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Efforts to improve chronic disease management quality yield better care delivery but not better intermediate outcomes

A national series of interventions designed to improve the quality of care in health centers for three prevalent chronic conditions has improved processes of care for these conditions but did not improve intermediate clinical outcomes, according to results of a study collaboratively supported by the Agency for Healthcare Research and Quality (HS13653), the Health Resources and Services Administration (HRSA), and the Commonwealth Fund.

The study focused on the principal quality improvement efforts adopted by HRSA for 1,000 health centers nationally, the Health Disparities Collaboratives. The Health Center Program, administered by HRSA, supports high-quality, comprehensive, and community-oriented primary care delivery systems serving low-income residents in inner cities and in rural and isolated areas. The collaborative improvement interventions focused on diabetes, asthma, and hypertension, which together affect more than 25 percent of the U.S. adult population. Health centers provide care for more than 14 million Americans, many of whom are uninsured, underinsured, or are members of immigrant or minority groups.

The interventions teach health center personnel quality improvement methods to measure quality performance and continuously implement and refine small-scale changes that collectively result in improvements in the processes of care. Typically, quality improvement efforts target both processes, such as use of certain tests or medications, which in turn will lead to improvements in intermediate outcomes, such as control of high blood pressure. Improvements in outcomes are more difficult to achieve because of factors that may lie beyond the control of the provider, such as age of the patient or whether the patient complies with medication instructions. As such, experts also gauge progress by measuring improvements in the processes of care as well as intermediate outcomes.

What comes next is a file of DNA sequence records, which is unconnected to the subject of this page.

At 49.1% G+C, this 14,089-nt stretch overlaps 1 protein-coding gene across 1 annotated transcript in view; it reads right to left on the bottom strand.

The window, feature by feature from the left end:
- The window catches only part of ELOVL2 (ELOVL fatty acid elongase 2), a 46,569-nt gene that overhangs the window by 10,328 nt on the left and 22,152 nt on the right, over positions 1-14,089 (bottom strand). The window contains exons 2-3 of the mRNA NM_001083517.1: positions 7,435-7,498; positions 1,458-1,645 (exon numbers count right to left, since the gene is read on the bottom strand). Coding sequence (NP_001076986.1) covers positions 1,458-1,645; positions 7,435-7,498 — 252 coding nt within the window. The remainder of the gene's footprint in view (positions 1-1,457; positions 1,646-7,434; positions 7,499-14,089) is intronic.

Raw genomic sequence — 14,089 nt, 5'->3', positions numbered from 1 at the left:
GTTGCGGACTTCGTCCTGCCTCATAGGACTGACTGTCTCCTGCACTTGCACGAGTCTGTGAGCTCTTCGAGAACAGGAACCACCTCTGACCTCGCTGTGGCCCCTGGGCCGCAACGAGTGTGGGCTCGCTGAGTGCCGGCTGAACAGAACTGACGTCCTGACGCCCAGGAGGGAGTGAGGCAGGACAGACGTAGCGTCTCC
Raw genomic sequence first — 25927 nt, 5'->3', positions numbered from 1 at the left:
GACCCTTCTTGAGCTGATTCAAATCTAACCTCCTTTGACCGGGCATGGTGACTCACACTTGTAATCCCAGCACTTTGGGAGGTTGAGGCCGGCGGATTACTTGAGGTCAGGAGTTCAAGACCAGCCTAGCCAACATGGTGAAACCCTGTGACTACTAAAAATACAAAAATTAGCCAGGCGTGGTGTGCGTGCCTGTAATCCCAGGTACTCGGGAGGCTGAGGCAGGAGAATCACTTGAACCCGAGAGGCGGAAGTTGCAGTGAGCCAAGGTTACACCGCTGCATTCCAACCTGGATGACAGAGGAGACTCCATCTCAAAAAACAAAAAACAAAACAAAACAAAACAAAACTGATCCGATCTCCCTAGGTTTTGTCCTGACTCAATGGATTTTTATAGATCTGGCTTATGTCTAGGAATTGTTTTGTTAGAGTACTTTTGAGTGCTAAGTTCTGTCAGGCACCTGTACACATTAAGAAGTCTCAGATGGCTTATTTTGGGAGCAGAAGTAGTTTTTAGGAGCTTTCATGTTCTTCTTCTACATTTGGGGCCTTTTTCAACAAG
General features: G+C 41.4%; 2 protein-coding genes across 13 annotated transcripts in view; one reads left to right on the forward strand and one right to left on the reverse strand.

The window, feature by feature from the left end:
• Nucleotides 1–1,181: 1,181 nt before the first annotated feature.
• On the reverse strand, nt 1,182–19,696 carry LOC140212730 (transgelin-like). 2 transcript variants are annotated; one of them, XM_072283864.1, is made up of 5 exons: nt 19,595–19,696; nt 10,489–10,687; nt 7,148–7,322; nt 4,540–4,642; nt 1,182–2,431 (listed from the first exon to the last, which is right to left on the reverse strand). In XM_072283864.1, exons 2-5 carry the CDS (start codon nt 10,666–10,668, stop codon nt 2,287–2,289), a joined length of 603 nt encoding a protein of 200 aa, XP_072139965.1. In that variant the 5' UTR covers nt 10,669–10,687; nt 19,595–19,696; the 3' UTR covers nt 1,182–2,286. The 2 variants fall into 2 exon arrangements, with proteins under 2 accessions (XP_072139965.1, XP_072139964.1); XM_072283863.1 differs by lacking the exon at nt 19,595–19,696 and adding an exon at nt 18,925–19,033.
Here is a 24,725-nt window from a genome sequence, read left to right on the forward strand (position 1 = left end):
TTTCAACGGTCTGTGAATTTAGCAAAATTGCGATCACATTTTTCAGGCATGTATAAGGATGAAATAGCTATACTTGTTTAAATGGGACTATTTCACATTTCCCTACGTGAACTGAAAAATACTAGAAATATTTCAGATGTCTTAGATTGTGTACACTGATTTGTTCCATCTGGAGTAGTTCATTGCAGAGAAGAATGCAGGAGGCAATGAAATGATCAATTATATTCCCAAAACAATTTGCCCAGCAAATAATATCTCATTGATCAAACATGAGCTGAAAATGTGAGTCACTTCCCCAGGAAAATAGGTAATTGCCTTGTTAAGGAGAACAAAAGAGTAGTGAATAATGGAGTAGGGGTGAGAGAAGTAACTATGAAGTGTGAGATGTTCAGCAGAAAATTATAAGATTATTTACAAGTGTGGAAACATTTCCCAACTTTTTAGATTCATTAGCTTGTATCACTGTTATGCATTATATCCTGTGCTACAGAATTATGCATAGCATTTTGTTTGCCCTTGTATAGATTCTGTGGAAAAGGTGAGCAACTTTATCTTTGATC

The researchers, led by Bruce E. Landon, M.D., M.B.A., of the Department of Health Care Policy at Harvard Medical School, analyzed interventions with 9,658 patients at 44 health centers nationwide, approximately half of which were in urban areas. They used nationally validated quality measures that were collected from medical record reviews conducted over a 1-year period before the intervention and the same period after the intervention, and judged them against external control centers for comparison. Process improvements included:

  • A 21 percent increase in foot examinations for patients with diabetes.
  • A 14 percent increase in the use of anti-inflammatory medication for patients with asthma.
  • A 16 percent increase in the level of screening for glycated hemoglobin in persons with diabetes mellitus.
  • Overall, across the three conditions, a 6 percent improvement in processes of care related to screening and disease prevention and a 5 percent improvement in processes related to disease monitoring and treatment.

Even though processes were improved, the researchers found no improvement in intermediate outcomes, including:

  • Control of glycated hemoglobin for people with diabetes.
  • Control of blood pressure to normal levels for patients with hypertension.
  • No reduction in urgent care, emergency department visits, or hospitalization for people with asthma.

The researchers observed that this focus on short-term outcomes to the exclusion of important longer-term outcomes may underestimate the true effect of quality improvement collaboratives.

See "Improving the management of chronic disease at community health centers," by Dr. Landon, LeRoi S. Hicks, M.D., M.P.H., A. James O'Malley, Ph.D., and others, in the March 1, 2007, New England Journal of Medicine 356(9), pp. 921-934.

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